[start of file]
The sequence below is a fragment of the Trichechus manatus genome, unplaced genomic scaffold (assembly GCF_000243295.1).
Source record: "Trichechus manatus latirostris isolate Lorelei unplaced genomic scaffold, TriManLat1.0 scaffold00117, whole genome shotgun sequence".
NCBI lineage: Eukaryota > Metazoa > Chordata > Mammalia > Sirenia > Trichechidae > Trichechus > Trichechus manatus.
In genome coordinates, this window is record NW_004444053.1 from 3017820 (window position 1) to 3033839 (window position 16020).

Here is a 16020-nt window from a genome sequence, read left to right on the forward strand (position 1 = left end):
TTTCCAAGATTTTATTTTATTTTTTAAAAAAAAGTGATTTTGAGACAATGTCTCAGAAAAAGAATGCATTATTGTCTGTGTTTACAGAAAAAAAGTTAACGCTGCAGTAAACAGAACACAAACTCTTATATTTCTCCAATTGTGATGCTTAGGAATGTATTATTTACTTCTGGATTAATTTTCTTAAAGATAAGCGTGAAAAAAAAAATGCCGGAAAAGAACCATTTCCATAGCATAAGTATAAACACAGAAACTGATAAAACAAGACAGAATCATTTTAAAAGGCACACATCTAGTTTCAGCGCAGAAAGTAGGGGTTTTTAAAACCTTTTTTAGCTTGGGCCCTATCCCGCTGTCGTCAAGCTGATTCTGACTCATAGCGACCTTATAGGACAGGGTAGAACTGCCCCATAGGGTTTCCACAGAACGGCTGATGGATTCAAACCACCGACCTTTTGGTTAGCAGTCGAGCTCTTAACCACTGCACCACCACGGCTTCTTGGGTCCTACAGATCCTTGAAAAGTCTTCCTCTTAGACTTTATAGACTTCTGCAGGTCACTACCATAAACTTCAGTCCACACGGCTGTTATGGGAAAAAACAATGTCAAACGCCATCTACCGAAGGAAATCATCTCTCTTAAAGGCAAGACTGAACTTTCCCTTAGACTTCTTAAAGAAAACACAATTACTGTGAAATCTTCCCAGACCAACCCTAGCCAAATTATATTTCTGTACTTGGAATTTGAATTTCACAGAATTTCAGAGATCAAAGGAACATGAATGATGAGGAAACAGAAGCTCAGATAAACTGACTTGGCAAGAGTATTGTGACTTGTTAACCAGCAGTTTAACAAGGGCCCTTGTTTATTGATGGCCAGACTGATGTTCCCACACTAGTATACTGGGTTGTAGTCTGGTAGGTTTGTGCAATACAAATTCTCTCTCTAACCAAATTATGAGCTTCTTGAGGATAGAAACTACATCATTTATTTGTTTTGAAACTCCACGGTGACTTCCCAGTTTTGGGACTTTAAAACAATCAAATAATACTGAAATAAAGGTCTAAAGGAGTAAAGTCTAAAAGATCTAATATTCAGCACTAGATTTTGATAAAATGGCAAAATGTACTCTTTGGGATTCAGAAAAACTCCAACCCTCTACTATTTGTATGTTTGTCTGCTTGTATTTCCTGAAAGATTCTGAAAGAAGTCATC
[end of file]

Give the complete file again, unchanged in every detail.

The sequence below is a fragment of the Trichechus manatus genome, unplaced genomic scaffold (assembly GCF_000243295.1).
Source record: "Trichechus manatus latirostris isolate Lorelei unplaced genomic scaffold, TriManLat1.0 scaffold00117, whole genome shotgun sequence".
NCBI lineage: Eukaryota > Metazoa > Chordata > Mammalia > Sirenia > Trichechidae > Trichechus > Trichechus manatus.
In genome coordinates, this window is record NW_004444053.1 from 3017820 (window position 1) to 3033839 (window position 16020).

Here is a 16020-nt window from a genome sequence, read left to right on the forward strand (position 1 = left end):
TTTCCAAGATTTTATTTTATTTTTTAAAAAAAAGTGATTTTGAGACAATGTCTCAGAAAAAGAATGCATTATTGTCTGTGTTTACAGAAAAAAAGTTAACGCTGCAGTAAACAGAACACAAACTCTTATATTTCTCCAATTGTGATGCTTAGGAATGTATTATTTACTTCTGGATTAATTTTCTTAAAGATAAGCGTGAAAAAAAAAATGCCGGAAAAGAACCATTTCCATAGCATAAGTATAAACACAGAAACTGATAAAACAAGACAGAATCATTTTAAAAGGCACACATCTAGTTTCAGCGCAGAAAGTAGGGGTTTTTAAAACCTTTTTTAGCTTGGGCCCTATCCCGCTGTCGTCAAGCTGATTCTGACTCATAGCGACCTTATAGGACAGGGTAGAACTGCCCCATAGGGTTTCCACAGAACGGCTGATGGATTCAAACCACCGACCTTTTGGTTAGCAGTCGAGCTCTTAACCACTGCACCACCACGGCTTCTTGGGTCCTACAGATCCTTGAAAAGTCTTCCTCTTAGACTTTATAGACTTCTGCAGGTCACTACCATAAACTTCAGTCCACACGGCTGTTATGGGAAAAAACAATGTCAAACGCCATCTACCGAAGGAAATCATCTCTCTTAAAGGCAAGACTGAACTTTCCCTTAGACTTCTTAAAGAAAACACAATTACTGTGAAATCTTCCCAGACCAACCCTAGCCAAATTATATTTCTGTACTTGGAATTTGAATTTCACAGAATTTCAGAGATCAAAGGAACATGAATGATGAGGAAACAGAAGCTCAGATAAACTGACTTGGCAAGAGTATTGTGACTTGTTAACCAGCAGTTTAACAAGGGCCCTTGTTTATTGATGGCCAGACTGATGTTCCCACACTAGTATACTGGGTTGTAGTCTGGTAGGTTTGTGCAATACAAATTCTCTCTCTAACCAAATTATGAGCTTCTTGAGGATAGAAACTACATCATTTATTTGTTTTGAAACTCCACGGTGACTTCCCAGTTTTGGGACTTTAAAACAATCAAATAATACTGAAATAAAGGTCTAAAGGAGTAAAGTCTAAAAGATCTAATATTCAGCACTAGATTTTGATAAAATGGCAAAATGTACTCTTTGGGATTCAGAAAAACTCCAACCCTCTACTATTTGTATGTTTGTCTGCTTGTATTTCCTGAAAGATTCTGAAAGAAGTCATC